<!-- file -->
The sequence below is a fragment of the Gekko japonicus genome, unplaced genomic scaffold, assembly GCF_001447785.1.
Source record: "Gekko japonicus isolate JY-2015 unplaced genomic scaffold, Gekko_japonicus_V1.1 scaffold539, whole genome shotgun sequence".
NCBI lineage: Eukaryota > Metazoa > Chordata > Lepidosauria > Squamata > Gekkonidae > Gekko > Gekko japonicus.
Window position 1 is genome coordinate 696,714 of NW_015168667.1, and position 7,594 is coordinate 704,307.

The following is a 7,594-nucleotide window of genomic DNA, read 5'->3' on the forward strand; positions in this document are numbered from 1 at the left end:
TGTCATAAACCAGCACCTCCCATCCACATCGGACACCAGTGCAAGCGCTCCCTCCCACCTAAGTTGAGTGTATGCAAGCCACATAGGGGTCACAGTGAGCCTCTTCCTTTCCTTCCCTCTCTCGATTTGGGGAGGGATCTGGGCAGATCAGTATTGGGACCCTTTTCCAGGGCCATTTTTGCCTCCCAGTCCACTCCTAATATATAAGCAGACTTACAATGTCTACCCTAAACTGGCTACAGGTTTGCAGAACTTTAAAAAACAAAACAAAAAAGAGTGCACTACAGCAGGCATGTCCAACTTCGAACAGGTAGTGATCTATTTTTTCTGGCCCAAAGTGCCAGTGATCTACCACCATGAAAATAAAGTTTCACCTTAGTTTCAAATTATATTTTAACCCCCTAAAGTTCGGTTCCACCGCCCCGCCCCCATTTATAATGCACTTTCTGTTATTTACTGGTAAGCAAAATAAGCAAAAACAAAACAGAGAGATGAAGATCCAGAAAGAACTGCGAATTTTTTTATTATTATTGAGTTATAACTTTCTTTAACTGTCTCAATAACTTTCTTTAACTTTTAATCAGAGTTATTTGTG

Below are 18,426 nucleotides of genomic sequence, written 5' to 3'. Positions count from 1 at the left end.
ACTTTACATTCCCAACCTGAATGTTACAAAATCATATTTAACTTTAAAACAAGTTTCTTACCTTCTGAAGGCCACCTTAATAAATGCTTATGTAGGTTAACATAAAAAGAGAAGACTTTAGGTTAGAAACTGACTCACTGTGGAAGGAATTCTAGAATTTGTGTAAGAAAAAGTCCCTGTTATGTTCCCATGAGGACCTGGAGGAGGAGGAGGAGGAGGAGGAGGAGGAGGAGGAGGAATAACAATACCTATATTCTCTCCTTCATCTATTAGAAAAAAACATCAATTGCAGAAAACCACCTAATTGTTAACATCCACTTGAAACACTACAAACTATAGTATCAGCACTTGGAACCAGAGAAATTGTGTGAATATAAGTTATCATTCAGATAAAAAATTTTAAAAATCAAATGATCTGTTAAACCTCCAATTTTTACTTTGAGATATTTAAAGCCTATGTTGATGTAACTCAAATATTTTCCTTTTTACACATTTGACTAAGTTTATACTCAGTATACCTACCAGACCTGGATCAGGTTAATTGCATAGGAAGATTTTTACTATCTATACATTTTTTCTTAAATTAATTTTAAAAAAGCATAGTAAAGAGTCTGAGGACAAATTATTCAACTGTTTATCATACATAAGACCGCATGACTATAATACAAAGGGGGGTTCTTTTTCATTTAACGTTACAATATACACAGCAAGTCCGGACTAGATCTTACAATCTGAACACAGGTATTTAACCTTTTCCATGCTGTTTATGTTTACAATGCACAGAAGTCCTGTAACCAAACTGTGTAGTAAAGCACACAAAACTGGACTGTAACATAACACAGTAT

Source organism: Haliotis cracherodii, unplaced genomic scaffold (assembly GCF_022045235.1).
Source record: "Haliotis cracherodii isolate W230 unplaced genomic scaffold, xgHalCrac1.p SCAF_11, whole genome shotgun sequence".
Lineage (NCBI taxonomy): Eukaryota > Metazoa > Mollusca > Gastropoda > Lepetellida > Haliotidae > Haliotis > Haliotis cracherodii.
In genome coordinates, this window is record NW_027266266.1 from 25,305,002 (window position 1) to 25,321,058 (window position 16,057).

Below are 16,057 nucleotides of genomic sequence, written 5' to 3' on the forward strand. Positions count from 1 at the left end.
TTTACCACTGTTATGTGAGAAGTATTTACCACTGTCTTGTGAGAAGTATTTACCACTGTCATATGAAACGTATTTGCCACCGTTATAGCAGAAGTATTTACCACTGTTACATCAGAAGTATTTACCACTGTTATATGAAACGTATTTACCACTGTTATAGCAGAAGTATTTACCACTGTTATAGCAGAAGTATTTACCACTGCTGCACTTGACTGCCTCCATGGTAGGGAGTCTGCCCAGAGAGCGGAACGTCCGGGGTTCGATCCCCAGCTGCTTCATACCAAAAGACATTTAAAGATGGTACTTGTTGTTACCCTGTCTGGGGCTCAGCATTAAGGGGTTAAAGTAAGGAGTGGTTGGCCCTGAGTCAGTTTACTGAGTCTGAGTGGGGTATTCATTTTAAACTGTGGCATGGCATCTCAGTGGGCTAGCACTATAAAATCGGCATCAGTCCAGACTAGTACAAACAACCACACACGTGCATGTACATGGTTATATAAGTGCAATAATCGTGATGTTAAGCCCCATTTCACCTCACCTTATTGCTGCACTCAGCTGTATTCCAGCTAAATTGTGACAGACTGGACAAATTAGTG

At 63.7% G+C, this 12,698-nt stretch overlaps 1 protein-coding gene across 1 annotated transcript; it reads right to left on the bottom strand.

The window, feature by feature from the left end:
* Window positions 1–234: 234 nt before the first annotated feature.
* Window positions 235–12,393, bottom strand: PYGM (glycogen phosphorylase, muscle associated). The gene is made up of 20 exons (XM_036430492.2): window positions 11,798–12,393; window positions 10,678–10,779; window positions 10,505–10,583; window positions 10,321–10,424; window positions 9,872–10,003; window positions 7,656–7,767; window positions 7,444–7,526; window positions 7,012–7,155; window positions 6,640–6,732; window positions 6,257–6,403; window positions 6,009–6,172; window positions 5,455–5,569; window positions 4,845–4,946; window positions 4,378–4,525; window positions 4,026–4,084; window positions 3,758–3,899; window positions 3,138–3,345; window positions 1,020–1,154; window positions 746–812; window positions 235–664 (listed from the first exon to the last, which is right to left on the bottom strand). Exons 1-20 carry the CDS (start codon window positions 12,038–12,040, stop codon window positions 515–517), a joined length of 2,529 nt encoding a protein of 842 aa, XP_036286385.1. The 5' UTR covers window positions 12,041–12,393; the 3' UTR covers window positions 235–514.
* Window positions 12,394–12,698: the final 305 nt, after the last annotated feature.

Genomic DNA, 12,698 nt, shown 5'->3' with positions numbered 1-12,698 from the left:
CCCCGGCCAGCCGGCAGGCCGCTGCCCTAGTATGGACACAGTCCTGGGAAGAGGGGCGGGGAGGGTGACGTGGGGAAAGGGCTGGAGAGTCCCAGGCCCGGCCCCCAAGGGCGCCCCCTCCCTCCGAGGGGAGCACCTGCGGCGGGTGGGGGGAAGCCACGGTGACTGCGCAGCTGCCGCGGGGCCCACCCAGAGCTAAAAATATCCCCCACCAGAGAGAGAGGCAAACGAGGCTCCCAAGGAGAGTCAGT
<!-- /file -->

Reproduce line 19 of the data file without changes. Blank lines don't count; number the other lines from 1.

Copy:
* Window positions 12,394–12,698: the final 305 nt, after the last annotated feature.